Now is as good a time as any to portray Anthony Rizzo's prolonged slump as a Cubs crisis.
Short term and long term.
Rizzo is considered a foundation piece in the Cubs' rebuilding process and expected to be at first base in Wrigley Field for a decade.
Not only is Rizzo supposed to be a middle-of-the-order run producer, he should be one of the shining stories.
We're talking about a big, strapping, good-looking young man who also happens to be a cancer survivor, an engaging personality and overall a golden boy if you will.
This is the kind of player that the Cubs can sell to the public even while they struggle to reach mere respectability.
"See," the architects can say, "over there," they can point, "Rizzo is the kind of player and person we will bring to Chicago."
Except that not even the blindest Cub fans -- and myriad throngs roam Wrigleyville on game days -- can accept a .232 batting average as a sign of good times to come.
Rizzo hit the ball hard a couple times Wednesday in Wrigley Field but still went 0-for-3 in Cincinnati's 5-0 victory.
"It's a constant battle right now," he conceded.
It has been since the all-star break, even longer actually. Instead of getting better like a hot-shot should, Rizzo has been slipping toward .200 rather than soaring toward .300.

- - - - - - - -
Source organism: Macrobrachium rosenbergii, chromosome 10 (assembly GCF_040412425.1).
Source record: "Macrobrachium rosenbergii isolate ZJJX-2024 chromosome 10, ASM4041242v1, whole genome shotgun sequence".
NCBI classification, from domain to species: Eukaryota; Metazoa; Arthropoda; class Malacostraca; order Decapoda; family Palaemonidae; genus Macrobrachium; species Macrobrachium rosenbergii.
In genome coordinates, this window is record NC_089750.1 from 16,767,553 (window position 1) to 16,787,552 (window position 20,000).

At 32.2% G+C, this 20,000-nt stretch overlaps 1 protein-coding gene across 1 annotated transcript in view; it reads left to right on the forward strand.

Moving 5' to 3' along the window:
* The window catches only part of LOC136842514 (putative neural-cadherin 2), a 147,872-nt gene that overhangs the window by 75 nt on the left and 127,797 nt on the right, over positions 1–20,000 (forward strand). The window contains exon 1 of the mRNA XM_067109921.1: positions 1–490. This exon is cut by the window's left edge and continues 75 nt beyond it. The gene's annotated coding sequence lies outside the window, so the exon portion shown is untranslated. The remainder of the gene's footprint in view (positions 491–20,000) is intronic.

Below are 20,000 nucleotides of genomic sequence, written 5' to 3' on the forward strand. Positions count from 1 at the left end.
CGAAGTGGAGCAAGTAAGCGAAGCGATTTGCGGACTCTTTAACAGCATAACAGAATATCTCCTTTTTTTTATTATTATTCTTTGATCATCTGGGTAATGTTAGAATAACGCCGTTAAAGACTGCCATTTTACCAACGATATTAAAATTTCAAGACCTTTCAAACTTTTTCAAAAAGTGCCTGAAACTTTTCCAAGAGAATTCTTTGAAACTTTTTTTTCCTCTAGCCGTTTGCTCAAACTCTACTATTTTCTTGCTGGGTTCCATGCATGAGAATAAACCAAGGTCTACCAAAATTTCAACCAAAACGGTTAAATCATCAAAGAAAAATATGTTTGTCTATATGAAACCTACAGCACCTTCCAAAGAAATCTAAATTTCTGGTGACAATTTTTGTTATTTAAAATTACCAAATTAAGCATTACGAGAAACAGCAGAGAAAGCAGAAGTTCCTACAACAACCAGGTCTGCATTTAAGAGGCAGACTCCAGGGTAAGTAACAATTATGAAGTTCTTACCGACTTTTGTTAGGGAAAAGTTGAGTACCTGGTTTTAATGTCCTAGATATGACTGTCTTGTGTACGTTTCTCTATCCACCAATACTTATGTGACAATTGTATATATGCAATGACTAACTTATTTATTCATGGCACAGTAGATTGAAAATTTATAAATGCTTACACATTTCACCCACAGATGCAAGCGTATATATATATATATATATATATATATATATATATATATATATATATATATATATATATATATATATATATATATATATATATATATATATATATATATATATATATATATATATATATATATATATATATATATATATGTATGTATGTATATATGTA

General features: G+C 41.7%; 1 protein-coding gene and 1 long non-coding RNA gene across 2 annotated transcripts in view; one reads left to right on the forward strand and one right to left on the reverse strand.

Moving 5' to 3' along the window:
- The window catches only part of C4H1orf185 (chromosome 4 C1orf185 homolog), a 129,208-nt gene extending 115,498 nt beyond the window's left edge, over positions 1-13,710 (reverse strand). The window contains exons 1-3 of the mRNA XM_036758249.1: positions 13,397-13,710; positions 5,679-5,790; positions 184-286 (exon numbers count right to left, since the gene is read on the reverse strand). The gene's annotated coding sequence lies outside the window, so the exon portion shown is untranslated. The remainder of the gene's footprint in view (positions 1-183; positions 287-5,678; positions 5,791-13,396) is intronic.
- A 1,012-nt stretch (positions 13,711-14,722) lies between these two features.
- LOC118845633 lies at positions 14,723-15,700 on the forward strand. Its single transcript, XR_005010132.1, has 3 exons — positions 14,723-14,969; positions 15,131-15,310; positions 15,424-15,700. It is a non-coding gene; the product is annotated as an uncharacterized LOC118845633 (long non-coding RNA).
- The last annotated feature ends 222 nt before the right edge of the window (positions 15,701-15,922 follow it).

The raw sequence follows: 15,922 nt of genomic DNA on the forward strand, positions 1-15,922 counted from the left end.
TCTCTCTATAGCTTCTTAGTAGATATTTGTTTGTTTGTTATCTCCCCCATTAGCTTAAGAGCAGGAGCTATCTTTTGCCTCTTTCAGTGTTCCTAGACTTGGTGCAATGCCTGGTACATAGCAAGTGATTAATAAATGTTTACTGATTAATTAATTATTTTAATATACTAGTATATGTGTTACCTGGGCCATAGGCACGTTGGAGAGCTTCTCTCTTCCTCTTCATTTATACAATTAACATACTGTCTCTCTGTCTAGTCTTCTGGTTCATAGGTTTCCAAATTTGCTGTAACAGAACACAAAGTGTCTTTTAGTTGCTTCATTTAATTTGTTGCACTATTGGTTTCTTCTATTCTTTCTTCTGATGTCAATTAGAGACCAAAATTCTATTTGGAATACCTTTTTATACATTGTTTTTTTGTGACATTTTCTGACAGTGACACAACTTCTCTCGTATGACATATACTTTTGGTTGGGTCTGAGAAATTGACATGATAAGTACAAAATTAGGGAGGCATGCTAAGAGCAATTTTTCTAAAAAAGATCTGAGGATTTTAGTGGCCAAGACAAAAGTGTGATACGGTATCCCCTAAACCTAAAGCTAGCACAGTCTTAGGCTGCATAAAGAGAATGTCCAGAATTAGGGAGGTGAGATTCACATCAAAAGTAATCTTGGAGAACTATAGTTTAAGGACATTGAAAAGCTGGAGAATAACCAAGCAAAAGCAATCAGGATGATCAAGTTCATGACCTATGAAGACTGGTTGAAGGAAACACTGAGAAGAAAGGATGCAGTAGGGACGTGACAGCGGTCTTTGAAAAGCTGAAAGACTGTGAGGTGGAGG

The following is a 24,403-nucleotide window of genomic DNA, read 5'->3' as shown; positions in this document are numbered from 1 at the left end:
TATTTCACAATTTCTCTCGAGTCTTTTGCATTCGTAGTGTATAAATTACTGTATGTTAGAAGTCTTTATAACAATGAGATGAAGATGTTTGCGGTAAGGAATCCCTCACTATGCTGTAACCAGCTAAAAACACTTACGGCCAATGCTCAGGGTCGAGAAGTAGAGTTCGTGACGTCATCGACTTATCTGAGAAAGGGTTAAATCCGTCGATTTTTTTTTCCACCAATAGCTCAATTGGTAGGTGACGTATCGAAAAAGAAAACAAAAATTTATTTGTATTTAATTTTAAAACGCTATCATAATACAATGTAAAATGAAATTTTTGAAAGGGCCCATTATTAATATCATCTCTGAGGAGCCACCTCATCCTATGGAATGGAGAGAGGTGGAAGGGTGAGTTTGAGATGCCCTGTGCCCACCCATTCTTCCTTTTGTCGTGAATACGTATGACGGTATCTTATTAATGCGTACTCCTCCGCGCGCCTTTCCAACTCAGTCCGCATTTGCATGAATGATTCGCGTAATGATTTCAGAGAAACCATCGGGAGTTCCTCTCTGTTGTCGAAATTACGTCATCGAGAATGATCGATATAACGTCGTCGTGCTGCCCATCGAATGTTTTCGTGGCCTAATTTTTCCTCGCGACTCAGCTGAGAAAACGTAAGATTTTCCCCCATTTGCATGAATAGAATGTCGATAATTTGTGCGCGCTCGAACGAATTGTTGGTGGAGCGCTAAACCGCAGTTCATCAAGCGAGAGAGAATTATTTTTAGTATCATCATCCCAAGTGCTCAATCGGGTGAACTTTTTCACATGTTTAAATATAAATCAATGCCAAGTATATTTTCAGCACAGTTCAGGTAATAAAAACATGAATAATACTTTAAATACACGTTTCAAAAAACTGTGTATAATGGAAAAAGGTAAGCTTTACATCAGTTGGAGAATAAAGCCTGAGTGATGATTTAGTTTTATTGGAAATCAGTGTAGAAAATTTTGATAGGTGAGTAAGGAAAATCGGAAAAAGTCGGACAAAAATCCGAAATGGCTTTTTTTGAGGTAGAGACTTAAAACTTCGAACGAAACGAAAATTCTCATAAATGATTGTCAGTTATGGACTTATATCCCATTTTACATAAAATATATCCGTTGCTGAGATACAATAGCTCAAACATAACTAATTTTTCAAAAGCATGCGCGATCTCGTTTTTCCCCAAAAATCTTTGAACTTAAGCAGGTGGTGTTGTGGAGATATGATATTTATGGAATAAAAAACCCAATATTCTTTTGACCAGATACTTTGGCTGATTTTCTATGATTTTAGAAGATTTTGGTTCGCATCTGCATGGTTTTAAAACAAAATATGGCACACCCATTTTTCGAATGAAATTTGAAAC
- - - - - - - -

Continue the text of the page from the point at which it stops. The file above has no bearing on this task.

The power numbers look OK on the stats sheet -- 18 home runs and 65 runs batted in -- but they too have suffered since early in the season.
Rizzo is going in the wrong direction just when the Cubs' offense needs to compensate for the loss of veteran presence Alfonso Soriano, who was recently traded to the Yankees.
That's the short-term consequence of Rizzo's slump.
The long term is the reflection on the Cubs' baseball people -- president Theo Epstein, general manager Jed Hoyer and scouting director Jason McLeod.
Some combination of these three player evaluators made it a priority to acquire Anthony Rizzo first for the Red Sox, then the Padres and finally the Cubs.
It's easy to see why. Rizzo looks like a quality baseball player, carries himself like a quality baseball player and wants more than anything to be a quality baseball player.
But another hitless day could plunge Rizzo's average into the .220s.
So what does that say about the judgment of Epstein, Hoyer and McLeod? More importantly, what does it say about the gaggle of promising prospects they have assembled in the Cubs' farm system?
It's too early to dismiss Rizzo as a bust, but until he proves otherwise, players moving up through the Cubs' farm system will be suspects as much as prospects.
We have heard so much about the likes of Javier Baez, Jorge Soler, Albert Almora and Kris Bryant.
Those players are only a year or two or three from making major-league all-stars of themselves and World Series contenders of the Cubs.
Well, we'll see.
One failure -- if that's what Rizzo becomes -- wouldn't confirm an entire program as a failure but it still wouldn't be a good sign.
Anthony Rizzo just turned 24 years of age and the Cubs' decision makers figure to provide him with plenty of time and opportunity to reach the potential they see in him.
Epstein, Hoyer and McLeod don't have much choice because if this particular player fades into oblivion, the faith placed in the braintrust by Cub fans would begin fading with him.
So much of how the Cubs' rebuilding project is viewed depends on how Anthony Rizzo plays.
The last thing the Cubs need is for him to become a Cubbie occurrence.